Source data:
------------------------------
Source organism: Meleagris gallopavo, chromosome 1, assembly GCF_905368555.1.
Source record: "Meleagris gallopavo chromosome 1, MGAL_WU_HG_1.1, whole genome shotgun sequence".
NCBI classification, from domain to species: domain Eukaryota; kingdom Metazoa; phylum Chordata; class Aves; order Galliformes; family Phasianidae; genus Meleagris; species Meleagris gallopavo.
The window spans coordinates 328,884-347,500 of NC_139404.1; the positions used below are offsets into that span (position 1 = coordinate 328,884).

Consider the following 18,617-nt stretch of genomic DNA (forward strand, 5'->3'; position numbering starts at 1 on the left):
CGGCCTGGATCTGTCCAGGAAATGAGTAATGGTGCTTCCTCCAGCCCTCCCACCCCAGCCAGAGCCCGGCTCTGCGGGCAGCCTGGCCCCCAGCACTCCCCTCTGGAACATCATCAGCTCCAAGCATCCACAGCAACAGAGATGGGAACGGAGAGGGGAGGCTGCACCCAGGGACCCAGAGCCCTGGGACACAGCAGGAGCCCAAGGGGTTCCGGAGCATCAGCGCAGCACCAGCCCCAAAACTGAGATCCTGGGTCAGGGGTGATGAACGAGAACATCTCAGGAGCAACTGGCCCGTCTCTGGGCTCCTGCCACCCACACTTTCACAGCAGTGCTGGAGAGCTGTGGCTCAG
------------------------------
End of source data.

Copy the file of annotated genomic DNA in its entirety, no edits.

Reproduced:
Source organism: Meleagris gallopavo, chromosome 1, assembly GCF_905368555.1.
Source record: "Meleagris gallopavo chromosome 1, MGAL_WU_HG_1.1, whole genome shotgun sequence".
NCBI classification, from domain to species: domain Eukaryota; kingdom Metazoa; phylum Chordata; class Aves; order Galliformes; family Phasianidae; genus Meleagris; species Meleagris gallopavo.
The window spans coordinates 328,884-347,500 of NC_139404.1; the positions used below are offsets into that span (position 1 = coordinate 328,884).

Consider the following 18,617-nt stretch of genomic DNA (forward strand, 5'->3'; position numbering starts at 1 on the left):
CGGCCTGGATCTGTCCAGGAAATGAGTAATGGTGCTTCCTCCAGCCCTCCCACCCCAGCCAGAGCCCGGCTCTGCGGGCAGCCTGGCCCCCAGCACTCCCCTCTGGAACATCATCAGCTCCAAGCATCCACAGCAACAGAGATGGGAACGGAGAGGGGAGGCTGCACCCAGGGACCCAGAGCCCTGGGACACAGCAGGAGCCCAAGGGGTTCCGGAGCATCAGCGCAGCACCAGCCCCAAAACTGAGATCCTGGGTCAGGGGTGATGAACGAGAACATCTCAGGAGCAACTGGCCCGTCTCTGGGCTCCTGCCACCCACACTTTCACAGCAGTGCTGGAGAGCTGTGGCTCAG